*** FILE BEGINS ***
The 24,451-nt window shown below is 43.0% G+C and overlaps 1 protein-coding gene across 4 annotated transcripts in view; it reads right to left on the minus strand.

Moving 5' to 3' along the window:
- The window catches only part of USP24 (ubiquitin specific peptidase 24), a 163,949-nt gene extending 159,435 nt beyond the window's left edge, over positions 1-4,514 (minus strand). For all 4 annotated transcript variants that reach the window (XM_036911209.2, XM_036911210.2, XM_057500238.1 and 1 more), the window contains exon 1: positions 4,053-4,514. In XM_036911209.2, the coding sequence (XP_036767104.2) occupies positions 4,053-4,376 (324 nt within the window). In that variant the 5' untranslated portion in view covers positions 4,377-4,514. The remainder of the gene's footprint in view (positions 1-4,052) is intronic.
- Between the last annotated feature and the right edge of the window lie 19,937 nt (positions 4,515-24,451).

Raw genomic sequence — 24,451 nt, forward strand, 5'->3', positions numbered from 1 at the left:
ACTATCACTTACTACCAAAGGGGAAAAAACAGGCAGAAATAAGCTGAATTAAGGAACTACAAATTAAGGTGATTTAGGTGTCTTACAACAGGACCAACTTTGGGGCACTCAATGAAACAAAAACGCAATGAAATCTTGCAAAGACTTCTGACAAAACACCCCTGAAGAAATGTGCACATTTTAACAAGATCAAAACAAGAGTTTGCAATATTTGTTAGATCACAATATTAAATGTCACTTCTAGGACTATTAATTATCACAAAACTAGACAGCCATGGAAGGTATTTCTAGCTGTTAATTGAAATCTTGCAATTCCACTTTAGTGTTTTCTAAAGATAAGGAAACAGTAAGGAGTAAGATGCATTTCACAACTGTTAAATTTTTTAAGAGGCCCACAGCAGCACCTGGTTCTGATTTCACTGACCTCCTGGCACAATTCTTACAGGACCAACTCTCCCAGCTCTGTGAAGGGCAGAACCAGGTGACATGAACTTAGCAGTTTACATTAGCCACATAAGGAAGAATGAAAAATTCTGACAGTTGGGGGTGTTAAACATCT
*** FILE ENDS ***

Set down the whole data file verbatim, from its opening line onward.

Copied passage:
The 24,451-nt window shown below is 43.0% G+C and overlaps 1 protein-coding gene across 4 annotated transcripts in view; it reads right to left on the minus strand.

Moving 5' to 3' along the window:
- The window catches only part of USP24 (ubiquitin specific peptidase 24), a 163,949-nt gene extending 159,435 nt beyond the window's left edge, over positions 1-4,514 (minus strand). For all 4 annotated transcript variants that reach the window (XM_036911209.2, XM_036911210.2, XM_057500238.1 and 1 more), the window contains exon 1: positions 4,053-4,514. In XM_036911209.2, the coding sequence (XP_036767104.2) occupies positions 4,053-4,376 (324 nt within the window). In that variant the 5' untranslated portion in view covers positions 4,377-4,514. The remainder of the gene's footprint in view (positions 1-4,052) is intronic.
- Between the last annotated feature and the right edge of the window lie 19,937 nt (positions 4,515-24,451).

Raw genomic sequence — 24,451 nt, forward strand, 5'->3', positions numbered from 1 at the left:
ACTATCACTTACTACCAAAGGGGAAAAAACAGGCAGAAATAAGCTGAATTAAGGAACTACAAATTAAGGTGATTTAGGTGTCTTACAACAGGACCAACTTTGGGGCACTCAATGAAACAAAAACGCAATGAAATCTTGCAAAGACTTCTGACAAAACACCCCTGAAGAAATGTGCACATTTTAACAAGATCAAAACAAGAGTTTGCAATATTTGTTAGATCACAATATTAAATGTCACTTCTAGGACTATTAATTATCACAAAACTAGACAGCCATGGAAGGTATTTCTAGCTGTTAATTGAAATCTTGCAATTCCACTTTAGTGTTTTCTAAAGATAAGGAAACAGTAAGGAGTAAGATGCATTTCACAACTGTTAAATTTTTTAAGAGGCCCACAGCAGCACCTGGTTCTGATTTCACTGACCTCCTGGCACAATTCTTACAGGACCAACTCTCCCAGCTCTGTGAAGGGCAGAACCAGGTGACATGAACTTAGCAGTTTACATTAGCCACATAAGGAAGAATGAAAAATTCTGACAGTTGGGGGTGTTAAACATCT